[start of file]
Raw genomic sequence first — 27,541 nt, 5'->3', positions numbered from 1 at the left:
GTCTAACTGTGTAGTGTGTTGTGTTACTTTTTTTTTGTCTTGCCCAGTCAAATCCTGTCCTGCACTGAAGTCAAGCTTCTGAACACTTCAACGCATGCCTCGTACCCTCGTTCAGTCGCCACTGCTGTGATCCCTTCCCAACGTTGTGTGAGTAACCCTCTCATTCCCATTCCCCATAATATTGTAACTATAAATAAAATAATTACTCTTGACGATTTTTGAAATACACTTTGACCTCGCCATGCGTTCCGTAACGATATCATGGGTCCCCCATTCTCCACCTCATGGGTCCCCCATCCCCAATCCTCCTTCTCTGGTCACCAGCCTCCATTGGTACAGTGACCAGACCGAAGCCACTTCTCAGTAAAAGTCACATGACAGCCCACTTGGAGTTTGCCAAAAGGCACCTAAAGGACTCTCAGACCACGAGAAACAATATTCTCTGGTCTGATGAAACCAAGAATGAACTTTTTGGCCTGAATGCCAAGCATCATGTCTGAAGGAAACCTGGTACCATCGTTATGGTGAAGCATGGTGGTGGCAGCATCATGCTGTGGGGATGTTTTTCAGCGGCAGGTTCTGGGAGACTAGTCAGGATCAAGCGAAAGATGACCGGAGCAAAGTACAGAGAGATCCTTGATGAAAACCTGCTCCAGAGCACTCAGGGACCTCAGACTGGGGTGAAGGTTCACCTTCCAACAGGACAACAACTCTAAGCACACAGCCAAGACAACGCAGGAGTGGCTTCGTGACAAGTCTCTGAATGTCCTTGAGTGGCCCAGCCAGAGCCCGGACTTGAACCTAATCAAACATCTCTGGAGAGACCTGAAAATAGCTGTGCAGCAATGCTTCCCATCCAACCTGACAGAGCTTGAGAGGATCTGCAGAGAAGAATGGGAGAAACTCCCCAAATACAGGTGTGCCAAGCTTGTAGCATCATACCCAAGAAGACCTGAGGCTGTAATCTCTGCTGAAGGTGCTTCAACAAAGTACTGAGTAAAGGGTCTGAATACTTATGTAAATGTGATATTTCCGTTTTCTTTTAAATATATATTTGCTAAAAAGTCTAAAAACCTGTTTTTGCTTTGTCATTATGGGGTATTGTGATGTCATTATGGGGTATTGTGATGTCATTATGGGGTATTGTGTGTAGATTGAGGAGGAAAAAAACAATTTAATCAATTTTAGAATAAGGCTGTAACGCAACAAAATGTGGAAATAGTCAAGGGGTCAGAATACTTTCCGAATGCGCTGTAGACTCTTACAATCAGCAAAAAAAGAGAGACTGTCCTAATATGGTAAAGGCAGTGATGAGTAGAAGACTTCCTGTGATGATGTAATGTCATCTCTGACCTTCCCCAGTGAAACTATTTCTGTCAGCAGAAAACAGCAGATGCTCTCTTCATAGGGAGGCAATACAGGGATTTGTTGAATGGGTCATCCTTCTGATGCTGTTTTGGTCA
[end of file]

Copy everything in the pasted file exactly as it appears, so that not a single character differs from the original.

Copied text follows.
Raw genomic sequence first — 27,541 nt, 5'->3', positions numbered from 1 at the left:
GTCTAACTGTGTAGTGTGTTGTGTTACTTTTTTTTTGTCTTGCCCAGTCAAATCCTGTCCTGCACTGAAGTCAAGCTTCTGAACACTTCAACGCATGCCTCGTACCCTCGTTCAGTCGCCACTGCTGTGATCCCTTCCCAACGTTGTGTGAGTAACCCTCTCATTCCCATTCCCCATAATATTGTAACTATAAATAAAATAATTACTCTTGACGATTTTTGAAATACACTTTGACCTCGCCATGCGTTCCGTAACGATATCATGGGTCCCCCATTCTCCACCTCATGGGTCCCCCATCCCCAATCCTCCTTCTCTGGTCACCAGCCTCCATTGGTACAGTGACCAGACCGAAGCCACTTCTCAGTAAAAGTCACATGACAGCCCACTTGGAGTTTGCCAAAAGGCACCTAAAGGACTCTCAGACCACGAGAAACAATATTCTCTGGTCTGATGAAACCAAGAATGAACTTTTTGGCCTGAATGCCAAGCATCATGTCTGAAGGAAACCTGGTACCATCGTTATGGTGAAGCATGGTGGTGGCAGCATCATGCTGTGGGGATGTTTTTCAGCGGCAGGTTCTGGGAGACTAGTCAGGATCAAGCGAAAGATGACCGGAGCAAAGTACAGAGAGATCCTTGATGAAAACCTGCTCCAGAGCACTCAGGGACCTCAGACTGGGGTGAAGGTTCACCTTCCAACAGGACAACAACTCTAAGCACACAGCCAAGACAACGCAGGAGTGGCTTCGTGACAAGTCTCTGAATGTCCTTGAGTGGCCCAGCCAGAGCCCGGACTTGAACCTAATCAAACATCTCTGGAGAGACCTGAAAATAGCTGTGCAGCAATGCTTCCCATCCAACCTGACAGAGCTTGAGAGGATCTGCAGAGAAGAATGGGAGAAACTCCCCAAATACAGGTGTGCCAAGCTTGTAGCATCATACCCAAGAAGACCTGAGGCTGTAATCTCTGCTGAAGGTGCTTCAACAAAGTACTGAGTAAAGGGTCTGAATACTTATGTAAATGTGATATTTCCGTTTTCTTTTAAATATATATTTGCTAAAAAGTCTAAAAACCTGTTTTTGCTTTGTCATTATGGGGTATTGTGATGTCATTATGGGGTATTGTGATGTCATTATGGGGTATTGTGTGTAGATTGAGGAGGAAAAAAACAATTTAATCAATTTTAGAATAAGGCTGTAACGCAACAAAATGTGGAAATAGTCAAGGGGTCAGAATACTTTCCGAATGCGCTGTAGACTCTTACAATCAGCAAAAAAAGAGAGACTGTCCTAATATGGTAAAGGCAGTGATGAGTAGAAGACTTCCTGTGATGATGTAATGTCATCTCTGACCTTCCCCAGTGAAACTATTTCTGTCAGCAGAAAACAGCAGATGCTCTCTTCATAGGGAGGCAATACAGGGATTTGTTGAATGGGTCATCCTTCTGATGCTGTTTTGGTCA